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Why Your Gut is Wrong (But is Sometimes Right)

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The oil rig Deepwater Horizon exploded in 2010 causing deaths and a massive oil spill in the Gulf of Mexico. The rig was operated by British Petroleum. BP's CEO, Tony Hayward, issued an apology immediately after the accident saying, "We're sorry for the massive disruption it's caused... There's no one who wants this over more than I do. I'd like my life back." This after 11 men lost their lives in the accident, mothers lost sons, children lost fathers. Hayward was forced to resign a few weeks after the incident due in part to his feeble apology. A month after oil spill, BP's market capitalization had dropped in half, losing $105 billion in value.

Even the most enthusiastic capitalist gets a small pleasure seeing a CEO apologize after some egregious mistake. Those greedy bastards! We knew it all time. It feels wrong that CEOs of large corporations earn outrageous salaries. They have to be cheating to boost profits.

The feeling that something just ain't right has been called a "somatic marker" by neuroscientist Antonio Damasio. It's genius mathematician's Isaac Newton's euphoria that told him to invest in the South Sea bubble. It's the certainty one feels that Florida State will win the Rose Bowl. And, it is almost always completely wrong.

The brain adapts to changes in the environment at millisecond frequency. Electrical signals relay this information to the heart, gut, back, and even your toes.   The plethora of changes in somatic states means that some will necessarily correlate with events in the world.   Voilà, the body is telling you what you should do.

Actually not. It is just a numbers game.

Stacking up correlations is exactly how sports betting scams work. During the first week of a season, scammers send out "confidential picks" identifying in advance which teams will win six games to a million people. There is a 1.6% chance that the scammers will get six out of six correct using their "secret system." This means that 15,625 people received perfectly accurate predictions. These 15,625 people then get picks for the following week. A total of 244 of them will get a perfect prediction for week two wins.   In week three, the scammers ask you to pay them for their picks since they have proven their perfect record. Some people do.

The brain desperately seeks patterns in the world, correlating body signals to stacks of similar outcomes. Newton's euphoria, was not predictive of anything, but it does sometimes correlate with market moves. The technical term for this is confirmation bias; because Soros' back hurt a couple of times when the market moved, he has convinced himself that the signal is predictive.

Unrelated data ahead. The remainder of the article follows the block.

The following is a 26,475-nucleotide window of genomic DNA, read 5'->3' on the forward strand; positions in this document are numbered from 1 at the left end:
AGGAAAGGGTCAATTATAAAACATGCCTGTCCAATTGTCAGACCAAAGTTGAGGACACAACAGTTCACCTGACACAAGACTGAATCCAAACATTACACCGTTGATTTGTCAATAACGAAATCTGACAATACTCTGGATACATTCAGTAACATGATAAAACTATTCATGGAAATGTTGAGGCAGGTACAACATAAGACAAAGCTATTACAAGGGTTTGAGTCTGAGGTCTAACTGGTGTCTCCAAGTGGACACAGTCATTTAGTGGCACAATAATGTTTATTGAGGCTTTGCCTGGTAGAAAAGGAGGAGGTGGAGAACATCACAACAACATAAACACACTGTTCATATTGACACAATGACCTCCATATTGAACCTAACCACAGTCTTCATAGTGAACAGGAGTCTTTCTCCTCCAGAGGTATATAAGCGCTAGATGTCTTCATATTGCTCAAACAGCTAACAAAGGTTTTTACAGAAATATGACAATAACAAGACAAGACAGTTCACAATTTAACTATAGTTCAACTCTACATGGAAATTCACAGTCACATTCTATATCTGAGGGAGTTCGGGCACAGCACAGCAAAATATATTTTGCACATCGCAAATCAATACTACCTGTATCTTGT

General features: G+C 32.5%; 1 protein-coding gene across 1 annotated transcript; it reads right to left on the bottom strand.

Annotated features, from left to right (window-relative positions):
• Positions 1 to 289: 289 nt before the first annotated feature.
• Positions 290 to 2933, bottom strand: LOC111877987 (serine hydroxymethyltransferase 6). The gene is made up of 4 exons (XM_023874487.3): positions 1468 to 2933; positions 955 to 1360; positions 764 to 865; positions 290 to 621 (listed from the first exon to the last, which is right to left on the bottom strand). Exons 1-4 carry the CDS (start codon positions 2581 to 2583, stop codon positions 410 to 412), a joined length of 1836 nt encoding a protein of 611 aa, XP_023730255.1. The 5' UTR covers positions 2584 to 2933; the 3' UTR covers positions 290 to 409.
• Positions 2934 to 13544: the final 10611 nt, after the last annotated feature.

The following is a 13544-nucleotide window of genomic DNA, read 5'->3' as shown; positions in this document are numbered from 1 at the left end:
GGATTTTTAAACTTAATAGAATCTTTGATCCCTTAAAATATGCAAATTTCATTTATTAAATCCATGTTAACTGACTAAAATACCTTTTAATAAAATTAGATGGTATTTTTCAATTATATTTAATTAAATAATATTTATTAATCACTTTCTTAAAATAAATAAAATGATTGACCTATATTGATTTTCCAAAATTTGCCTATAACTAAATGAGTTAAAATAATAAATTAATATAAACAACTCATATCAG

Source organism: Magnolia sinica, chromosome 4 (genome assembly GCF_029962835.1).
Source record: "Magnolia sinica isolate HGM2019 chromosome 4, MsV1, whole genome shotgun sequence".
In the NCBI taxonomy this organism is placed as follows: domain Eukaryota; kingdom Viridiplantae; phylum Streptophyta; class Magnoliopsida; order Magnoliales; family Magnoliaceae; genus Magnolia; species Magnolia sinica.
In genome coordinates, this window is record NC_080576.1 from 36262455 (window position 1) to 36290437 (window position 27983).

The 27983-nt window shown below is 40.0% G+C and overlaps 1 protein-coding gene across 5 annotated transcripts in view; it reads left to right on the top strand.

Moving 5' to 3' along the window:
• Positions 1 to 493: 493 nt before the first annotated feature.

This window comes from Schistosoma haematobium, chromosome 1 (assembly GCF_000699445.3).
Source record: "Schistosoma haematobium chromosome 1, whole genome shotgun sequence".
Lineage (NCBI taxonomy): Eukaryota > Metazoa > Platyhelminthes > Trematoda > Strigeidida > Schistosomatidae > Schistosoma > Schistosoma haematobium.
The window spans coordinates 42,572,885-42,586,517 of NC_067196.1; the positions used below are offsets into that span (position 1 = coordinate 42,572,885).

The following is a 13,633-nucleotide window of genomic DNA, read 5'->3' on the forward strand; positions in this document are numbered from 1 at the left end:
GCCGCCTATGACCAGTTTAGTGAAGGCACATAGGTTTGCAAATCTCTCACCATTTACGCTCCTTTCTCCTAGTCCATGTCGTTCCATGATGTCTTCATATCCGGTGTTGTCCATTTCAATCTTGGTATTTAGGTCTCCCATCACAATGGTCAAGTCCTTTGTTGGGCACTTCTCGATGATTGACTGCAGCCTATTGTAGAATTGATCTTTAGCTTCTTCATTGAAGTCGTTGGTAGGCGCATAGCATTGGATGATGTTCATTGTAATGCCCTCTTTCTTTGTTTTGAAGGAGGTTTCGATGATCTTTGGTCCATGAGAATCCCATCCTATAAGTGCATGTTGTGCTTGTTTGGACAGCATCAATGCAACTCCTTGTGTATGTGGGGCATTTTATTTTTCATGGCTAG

My research lab put gut instinct to the test in a recent peer-reviewed publication. We asked people to watch eight videos of CEOs apologizing for mistakes their companies had made. In one-half of the videos, the problems had been fixed; in the other half, the problems persisted. Could study participants identify which CEOs were sincere?   The analysis compared conscious evaluations with unconscious responses. Conscious appraisals were captured by giving participants a chance to bet after each video. If they believed the problem in the apology had been fixed and it was, they doubled their money. If their bet was wrong, the money was lost. Unconscious responses were measured using neural signals.

The conscious bets were completely unpredictive of outcomes consistent with most psychology research. But, unconscious neural responses associated with low psychological safety were a statistically significant predictor of which CEOs were lying. Watching the CEO apologize produced subtle signals of deception. The gut knew, but the brain layered this information with memories and biases. This muddied the neural waters so much that conscious predictions were useless. This is exactly why brain states need to be measured directly.

Your gut knows more than you can consciously articulate. Immersion directly measures neural responses and makes them available to everyone so confirmation bias is avoided. Immersion has spent two decades publishing research identifying neural signals that predict outcomes with astonishing accuracy.  

Trust your gut. But only if you measure it directly.


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